In Nicaragua, where the government is stripping its own people of their citizenship; in Venezuela, where the masses face deprivation while the rich luxuriate, and of course in Cuba with its endless struggles, Robles has produced exemplary journalism. Her tenacity shines especially brightly when repressive governments try to keep people like Robles out and to thwart them at every turn. Another example of that determination includes her work on Haiti, its bottomless collapse and especially a series of exclusive reports on the assassinated prime minister and the torturous plight of his widow.

For her moving and laser-focused illumination of the region’s crises and occasional triumphs, the Maria Moors Cabot Jury is proud to honor Frances Robles with a Cabot Gold Medal.

2024 Maria Moors Cabot Prize Special Citation Recipients 

InSight Crime, Colombia

InSight Crime has deepened the understanding of organized crime and its impact across the Americas with on the ground investigative reporting, data analysis, and research about criminal dynamics in the region. The organization's reporting reveals how organized crime and resulting violence have become driving forces in mass migration and environmental degradation, including illegal mining and logging contributing to climate change. They lay bare the threat to democracies posed by powerful criminal organizations and corrupt officials that weaken governments.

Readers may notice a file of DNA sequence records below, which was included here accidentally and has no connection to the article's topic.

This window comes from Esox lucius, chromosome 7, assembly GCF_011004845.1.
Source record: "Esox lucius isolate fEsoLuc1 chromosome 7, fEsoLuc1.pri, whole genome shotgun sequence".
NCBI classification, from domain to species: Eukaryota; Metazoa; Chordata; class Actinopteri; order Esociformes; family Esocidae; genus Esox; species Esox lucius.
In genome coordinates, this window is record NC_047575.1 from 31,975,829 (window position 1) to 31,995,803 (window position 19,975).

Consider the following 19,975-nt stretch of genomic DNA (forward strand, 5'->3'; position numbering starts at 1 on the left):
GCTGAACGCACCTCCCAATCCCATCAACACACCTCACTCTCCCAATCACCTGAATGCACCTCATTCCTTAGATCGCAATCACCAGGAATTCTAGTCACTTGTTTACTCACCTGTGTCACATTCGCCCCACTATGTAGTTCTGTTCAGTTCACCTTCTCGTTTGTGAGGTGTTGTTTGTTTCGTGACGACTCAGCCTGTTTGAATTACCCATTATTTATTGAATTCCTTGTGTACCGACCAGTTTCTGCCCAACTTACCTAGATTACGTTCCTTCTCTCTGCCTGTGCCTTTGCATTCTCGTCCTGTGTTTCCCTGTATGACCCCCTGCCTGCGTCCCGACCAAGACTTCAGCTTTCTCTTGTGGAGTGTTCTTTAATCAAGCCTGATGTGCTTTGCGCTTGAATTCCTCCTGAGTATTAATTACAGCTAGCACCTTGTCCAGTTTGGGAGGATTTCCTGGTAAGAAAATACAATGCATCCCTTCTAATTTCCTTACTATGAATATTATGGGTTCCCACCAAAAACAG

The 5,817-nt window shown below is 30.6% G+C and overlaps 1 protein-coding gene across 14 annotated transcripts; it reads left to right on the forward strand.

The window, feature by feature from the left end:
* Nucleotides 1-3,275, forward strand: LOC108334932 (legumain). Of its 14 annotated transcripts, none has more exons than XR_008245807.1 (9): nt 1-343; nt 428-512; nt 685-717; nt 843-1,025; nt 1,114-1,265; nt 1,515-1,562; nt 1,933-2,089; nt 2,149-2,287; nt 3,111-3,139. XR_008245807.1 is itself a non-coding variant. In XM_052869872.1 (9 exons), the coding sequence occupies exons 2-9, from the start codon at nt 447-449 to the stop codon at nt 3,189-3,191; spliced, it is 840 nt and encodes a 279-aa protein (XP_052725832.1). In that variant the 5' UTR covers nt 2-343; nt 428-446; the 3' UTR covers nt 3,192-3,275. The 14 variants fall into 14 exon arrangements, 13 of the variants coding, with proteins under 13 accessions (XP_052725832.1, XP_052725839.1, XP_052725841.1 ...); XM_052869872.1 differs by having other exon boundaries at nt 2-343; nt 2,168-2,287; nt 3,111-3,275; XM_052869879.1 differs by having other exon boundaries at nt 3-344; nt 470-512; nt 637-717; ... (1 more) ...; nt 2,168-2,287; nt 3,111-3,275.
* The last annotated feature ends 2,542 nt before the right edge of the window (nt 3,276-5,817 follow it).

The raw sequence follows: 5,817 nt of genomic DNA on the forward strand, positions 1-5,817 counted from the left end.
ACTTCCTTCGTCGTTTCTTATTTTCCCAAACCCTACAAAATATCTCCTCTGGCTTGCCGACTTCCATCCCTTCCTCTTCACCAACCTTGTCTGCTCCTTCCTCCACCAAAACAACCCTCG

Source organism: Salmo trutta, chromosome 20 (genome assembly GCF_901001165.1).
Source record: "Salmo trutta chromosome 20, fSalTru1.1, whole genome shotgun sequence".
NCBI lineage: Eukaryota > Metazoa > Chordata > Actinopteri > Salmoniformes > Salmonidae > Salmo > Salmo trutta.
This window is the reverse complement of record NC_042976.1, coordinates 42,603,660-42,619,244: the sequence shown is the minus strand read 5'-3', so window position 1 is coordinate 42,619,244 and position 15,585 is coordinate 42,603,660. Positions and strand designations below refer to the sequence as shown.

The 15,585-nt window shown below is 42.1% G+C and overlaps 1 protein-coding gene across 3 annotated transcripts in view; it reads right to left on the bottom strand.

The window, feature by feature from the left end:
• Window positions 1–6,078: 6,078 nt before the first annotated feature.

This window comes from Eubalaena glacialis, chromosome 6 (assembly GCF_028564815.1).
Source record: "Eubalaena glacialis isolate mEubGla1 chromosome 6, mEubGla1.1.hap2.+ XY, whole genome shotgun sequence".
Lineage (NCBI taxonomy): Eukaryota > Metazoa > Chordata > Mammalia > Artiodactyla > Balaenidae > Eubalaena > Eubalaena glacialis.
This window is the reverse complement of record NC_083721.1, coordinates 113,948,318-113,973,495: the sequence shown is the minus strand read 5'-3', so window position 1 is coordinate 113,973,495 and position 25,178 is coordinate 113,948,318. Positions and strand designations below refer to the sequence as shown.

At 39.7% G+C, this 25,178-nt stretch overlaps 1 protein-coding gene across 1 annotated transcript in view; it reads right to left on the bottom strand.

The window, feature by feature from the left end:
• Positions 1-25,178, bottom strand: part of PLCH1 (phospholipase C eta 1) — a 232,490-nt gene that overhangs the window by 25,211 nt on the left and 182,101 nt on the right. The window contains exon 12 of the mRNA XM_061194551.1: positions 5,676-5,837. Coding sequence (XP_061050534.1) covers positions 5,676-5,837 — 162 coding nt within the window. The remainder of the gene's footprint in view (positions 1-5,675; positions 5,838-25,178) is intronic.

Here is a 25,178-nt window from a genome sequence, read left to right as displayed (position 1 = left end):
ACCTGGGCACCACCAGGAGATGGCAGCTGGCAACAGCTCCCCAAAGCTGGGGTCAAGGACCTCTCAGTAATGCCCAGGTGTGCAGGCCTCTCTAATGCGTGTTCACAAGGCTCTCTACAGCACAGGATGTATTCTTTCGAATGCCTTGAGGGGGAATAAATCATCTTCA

InSight Crime’s reporting and rigorous research have made it a resource for journalists, academics, civil society leaders, government officials, and policymakers seeking to learn more about organized crime’s long tentacles. The investigations are transnational, like the criminal organizations that are the focus of the reporting and include not only Latin America but also the United States and Europe.

Founded by journalists Steven Dudley and Jeremy McDermott in 2010 with a handful of people in Colombia, InSight Crime has built a team working in countries across Latin America “bound by an abiding belief that exposing organized crime is critical to dismantling it.”

Knowledge and understanding of criminal organizations that pose a threat across the hemisphere have never been more important. At the same time, reporting has become increasingly dangerous in the countries that are most affected. For all this, the Maria Moors Cabot Jury honors InSight Crime with a Cabot special citation.

Laura Zommer, Factchequeado, Argentina